By Amit Roy
INDIA is one of the unhappiest countries in the world, according to the World Happiness Report 2021, which was compiled by the Sustainable Development Solutions Network and the Centre for Sustainable Development at Columbia University.
Finland is said to be the world’s happiest country, with the UK and the US, ranked at 17 and 19 respectively. Despite the killing of journalist Jamal Khashoggi in brutal circumstances, Saudi Arabia comes in at 26.
Out of 149 countries, India is ranked at 139. Only a handful of countries – Burundi, Yemen, Tanzania, Haiti, Malawi, Lesotho, Botswana, Rwanda, Zimbabwe and Afghanistan – are unhappier.
Despite the power of the military – or possibly because of it – Pakistan is at 105. Muslims who opted for Pakistan at partition clearly made a wise choice.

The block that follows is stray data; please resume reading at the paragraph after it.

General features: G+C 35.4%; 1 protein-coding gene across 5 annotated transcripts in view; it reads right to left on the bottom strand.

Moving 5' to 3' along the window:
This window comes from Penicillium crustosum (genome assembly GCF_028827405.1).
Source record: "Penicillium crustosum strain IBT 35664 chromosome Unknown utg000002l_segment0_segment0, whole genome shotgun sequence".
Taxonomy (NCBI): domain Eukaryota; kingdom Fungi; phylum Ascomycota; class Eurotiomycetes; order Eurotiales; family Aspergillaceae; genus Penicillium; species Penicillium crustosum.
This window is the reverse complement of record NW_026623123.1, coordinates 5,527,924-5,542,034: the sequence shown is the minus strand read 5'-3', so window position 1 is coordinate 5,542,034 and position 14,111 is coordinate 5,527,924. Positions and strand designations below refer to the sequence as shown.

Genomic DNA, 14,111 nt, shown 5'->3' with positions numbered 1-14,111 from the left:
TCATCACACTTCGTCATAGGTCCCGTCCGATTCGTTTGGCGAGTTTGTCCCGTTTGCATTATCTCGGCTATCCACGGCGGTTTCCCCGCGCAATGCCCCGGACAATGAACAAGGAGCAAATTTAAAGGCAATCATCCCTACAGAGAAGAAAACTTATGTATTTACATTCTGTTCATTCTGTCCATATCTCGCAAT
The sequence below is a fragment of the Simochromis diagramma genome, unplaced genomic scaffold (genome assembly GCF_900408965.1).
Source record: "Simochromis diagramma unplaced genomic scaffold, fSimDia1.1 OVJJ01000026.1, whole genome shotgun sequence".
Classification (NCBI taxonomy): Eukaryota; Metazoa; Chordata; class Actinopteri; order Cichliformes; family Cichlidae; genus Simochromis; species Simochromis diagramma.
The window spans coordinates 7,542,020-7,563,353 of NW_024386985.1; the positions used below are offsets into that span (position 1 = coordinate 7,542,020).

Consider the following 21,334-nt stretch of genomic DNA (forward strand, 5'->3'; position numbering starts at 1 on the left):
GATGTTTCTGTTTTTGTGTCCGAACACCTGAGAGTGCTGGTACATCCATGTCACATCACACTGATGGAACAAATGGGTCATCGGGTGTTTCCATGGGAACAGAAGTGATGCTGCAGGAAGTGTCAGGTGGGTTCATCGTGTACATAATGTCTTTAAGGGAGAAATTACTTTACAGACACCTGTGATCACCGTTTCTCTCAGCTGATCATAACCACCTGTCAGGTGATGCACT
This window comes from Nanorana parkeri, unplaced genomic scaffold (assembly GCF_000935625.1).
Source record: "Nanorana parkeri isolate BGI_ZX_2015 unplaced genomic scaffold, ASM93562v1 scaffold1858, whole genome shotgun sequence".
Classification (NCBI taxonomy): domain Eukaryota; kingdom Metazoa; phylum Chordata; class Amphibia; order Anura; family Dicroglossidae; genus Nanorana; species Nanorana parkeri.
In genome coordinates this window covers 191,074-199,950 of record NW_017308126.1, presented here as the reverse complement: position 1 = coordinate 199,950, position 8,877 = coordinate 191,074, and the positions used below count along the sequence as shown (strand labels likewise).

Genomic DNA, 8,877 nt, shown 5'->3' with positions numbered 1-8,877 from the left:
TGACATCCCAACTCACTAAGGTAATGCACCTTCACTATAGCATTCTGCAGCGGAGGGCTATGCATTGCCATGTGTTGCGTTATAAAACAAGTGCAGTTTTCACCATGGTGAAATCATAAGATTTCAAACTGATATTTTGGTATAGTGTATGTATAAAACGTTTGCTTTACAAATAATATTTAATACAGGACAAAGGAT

The researchers and academics who wrote the report, the ninth since it began, say: “2020 has been a year like no other. This whole report focuses on the effects of Covid-19 and how people all over the world have fared.
“Our aim was two-fold – first, to focus on the effects of Covid-19 on the structure and quality of people’s lives; and second, to describe and evaluate how governments all over the world have dealt with the pandemic. In particular, we try to explain why some countries have done so much better than others.
“The pandemic’s worst effect has been the two million deaths from Covid-19 in 2020. A rise of nearly four per cent in the annual number of deaths worldwide represents a serious social welfare loss.”
That India should be towards the end of the list does surprise me. Last week I spoke to my niece, who is doing research for her PhD somewhere near the Sunderbans in West Bengal. She laughed when I asked her to be careful about tigers. “They live deep in the forests,” she reassured me. Despite my over-protective sister, she – like all her friends – seems a very happy young woman.